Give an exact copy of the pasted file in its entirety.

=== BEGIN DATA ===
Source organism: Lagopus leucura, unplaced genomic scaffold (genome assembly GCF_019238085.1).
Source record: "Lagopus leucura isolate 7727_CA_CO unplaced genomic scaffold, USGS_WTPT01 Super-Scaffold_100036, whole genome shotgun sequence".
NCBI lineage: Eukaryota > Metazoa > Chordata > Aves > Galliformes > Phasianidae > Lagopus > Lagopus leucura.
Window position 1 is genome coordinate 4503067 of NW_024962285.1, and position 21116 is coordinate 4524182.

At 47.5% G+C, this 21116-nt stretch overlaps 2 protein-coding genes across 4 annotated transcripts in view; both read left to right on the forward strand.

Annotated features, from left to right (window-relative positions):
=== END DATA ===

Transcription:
Source organism: Lagopus leucura, unplaced genomic scaffold (genome assembly GCF_019238085.1).
Source record: "Lagopus leucura isolate 7727_CA_CO unplaced genomic scaffold, USGS_WTPT01 Super-Scaffold_100036, whole genome shotgun sequence".
NCBI lineage: Eukaryota > Metazoa > Chordata > Aves > Galliformes > Phasianidae > Lagopus > Lagopus leucura.
Window position 1 is genome coordinate 4503067 of NW_024962285.1, and position 21116 is coordinate 4524182.

At 47.5% G+C, this 21116-nt stretch overlaps 2 protein-coding genes across 4 annotated transcripts in view; both read left to right on the forward strand.

Annotated features, from left to right (window-relative positions):